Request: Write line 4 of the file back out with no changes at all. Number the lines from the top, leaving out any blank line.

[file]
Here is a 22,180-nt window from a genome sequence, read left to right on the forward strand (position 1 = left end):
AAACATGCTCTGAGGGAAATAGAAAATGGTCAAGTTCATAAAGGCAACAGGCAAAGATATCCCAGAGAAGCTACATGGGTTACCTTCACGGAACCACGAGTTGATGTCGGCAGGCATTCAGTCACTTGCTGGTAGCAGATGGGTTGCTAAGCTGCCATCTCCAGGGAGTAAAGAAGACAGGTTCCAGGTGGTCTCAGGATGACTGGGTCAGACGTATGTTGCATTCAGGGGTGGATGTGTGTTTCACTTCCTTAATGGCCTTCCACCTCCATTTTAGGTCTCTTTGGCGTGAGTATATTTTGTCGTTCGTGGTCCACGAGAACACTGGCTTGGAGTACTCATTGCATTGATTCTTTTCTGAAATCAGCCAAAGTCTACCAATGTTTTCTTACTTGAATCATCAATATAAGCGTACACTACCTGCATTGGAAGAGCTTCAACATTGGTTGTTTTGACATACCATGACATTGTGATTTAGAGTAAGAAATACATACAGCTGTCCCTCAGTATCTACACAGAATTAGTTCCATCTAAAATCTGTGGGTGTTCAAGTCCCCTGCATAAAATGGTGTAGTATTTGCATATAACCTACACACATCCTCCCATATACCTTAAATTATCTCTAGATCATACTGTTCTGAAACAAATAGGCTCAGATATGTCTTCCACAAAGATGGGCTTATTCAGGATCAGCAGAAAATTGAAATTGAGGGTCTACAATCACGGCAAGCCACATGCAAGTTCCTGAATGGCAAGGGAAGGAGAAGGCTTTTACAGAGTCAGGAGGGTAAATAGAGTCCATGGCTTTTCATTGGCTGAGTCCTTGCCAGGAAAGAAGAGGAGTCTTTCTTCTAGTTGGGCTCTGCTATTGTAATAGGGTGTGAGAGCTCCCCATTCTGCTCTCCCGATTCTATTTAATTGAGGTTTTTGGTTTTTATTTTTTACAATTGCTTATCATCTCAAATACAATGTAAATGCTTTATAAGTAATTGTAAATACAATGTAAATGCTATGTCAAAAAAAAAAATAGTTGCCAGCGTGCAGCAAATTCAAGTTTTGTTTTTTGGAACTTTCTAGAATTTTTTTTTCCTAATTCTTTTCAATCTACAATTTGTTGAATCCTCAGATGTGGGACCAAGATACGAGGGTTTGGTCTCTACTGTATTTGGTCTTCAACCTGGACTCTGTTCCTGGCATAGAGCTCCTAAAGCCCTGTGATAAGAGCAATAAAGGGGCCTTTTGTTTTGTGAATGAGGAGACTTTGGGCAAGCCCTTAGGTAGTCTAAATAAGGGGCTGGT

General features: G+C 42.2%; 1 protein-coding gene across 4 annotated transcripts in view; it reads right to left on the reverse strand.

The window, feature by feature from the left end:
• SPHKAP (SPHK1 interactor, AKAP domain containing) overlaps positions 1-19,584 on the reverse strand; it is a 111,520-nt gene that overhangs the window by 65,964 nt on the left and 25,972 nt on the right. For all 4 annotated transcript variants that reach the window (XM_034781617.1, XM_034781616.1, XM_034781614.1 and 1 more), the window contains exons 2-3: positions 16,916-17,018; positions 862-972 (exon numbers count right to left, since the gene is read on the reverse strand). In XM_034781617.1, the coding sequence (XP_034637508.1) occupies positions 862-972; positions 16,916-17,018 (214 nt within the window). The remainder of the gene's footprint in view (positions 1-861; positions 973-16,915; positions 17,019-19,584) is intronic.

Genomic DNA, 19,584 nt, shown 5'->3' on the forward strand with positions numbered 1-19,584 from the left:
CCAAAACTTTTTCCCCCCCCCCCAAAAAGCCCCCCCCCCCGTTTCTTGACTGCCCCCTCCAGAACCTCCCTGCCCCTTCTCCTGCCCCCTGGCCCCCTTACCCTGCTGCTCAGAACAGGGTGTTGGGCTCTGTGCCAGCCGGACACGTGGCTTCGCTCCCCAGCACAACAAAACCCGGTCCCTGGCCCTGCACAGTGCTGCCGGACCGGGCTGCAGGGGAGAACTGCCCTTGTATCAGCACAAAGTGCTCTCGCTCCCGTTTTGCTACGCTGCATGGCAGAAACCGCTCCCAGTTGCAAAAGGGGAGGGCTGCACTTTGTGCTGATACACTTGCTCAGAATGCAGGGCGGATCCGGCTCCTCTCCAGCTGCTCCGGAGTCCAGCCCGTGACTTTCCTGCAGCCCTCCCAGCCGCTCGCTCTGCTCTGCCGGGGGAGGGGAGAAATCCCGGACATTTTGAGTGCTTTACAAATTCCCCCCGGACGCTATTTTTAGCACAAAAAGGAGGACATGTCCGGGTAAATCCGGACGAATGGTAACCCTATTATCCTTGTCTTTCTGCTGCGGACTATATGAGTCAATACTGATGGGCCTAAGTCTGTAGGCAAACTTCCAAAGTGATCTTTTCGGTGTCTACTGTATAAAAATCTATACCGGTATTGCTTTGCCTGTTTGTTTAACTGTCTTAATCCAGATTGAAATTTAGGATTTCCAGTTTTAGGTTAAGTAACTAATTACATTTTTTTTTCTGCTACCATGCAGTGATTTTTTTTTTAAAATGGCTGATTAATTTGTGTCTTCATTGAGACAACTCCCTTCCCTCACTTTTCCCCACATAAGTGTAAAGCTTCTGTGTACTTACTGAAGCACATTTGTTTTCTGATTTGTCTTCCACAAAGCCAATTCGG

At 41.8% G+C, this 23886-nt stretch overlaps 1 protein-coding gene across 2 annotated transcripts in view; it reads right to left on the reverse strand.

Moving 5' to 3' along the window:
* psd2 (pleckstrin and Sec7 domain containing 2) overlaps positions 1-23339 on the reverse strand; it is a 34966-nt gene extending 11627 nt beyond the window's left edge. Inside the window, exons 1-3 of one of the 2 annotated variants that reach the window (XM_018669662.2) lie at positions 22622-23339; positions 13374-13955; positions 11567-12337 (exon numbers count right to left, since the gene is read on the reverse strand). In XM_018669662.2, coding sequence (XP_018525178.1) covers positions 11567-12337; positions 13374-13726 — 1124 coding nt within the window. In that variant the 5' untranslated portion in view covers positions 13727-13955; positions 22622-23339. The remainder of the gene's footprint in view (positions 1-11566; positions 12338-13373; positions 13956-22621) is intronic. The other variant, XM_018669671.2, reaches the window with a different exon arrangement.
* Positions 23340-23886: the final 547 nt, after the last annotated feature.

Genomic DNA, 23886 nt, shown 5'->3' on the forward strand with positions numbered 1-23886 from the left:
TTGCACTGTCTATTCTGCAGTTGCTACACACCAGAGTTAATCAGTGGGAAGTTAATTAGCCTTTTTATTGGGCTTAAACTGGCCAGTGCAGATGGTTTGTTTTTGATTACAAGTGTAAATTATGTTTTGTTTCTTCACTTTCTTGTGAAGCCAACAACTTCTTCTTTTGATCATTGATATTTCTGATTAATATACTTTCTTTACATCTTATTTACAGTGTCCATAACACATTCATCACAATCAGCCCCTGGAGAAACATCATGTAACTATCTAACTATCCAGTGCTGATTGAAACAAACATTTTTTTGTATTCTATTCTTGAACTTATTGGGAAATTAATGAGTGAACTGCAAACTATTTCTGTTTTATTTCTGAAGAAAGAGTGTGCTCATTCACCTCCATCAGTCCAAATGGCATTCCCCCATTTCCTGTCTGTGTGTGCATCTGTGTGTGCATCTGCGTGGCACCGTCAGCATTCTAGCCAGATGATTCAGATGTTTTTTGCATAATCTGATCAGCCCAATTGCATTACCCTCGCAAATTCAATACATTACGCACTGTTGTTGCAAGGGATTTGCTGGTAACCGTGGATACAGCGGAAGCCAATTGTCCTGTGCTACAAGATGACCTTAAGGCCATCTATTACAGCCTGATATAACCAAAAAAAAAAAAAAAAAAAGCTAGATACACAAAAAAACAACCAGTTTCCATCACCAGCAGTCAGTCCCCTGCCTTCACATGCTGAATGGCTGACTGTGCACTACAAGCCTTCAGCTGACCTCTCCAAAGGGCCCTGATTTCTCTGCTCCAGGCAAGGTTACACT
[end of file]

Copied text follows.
The window, feature by feature from the left end: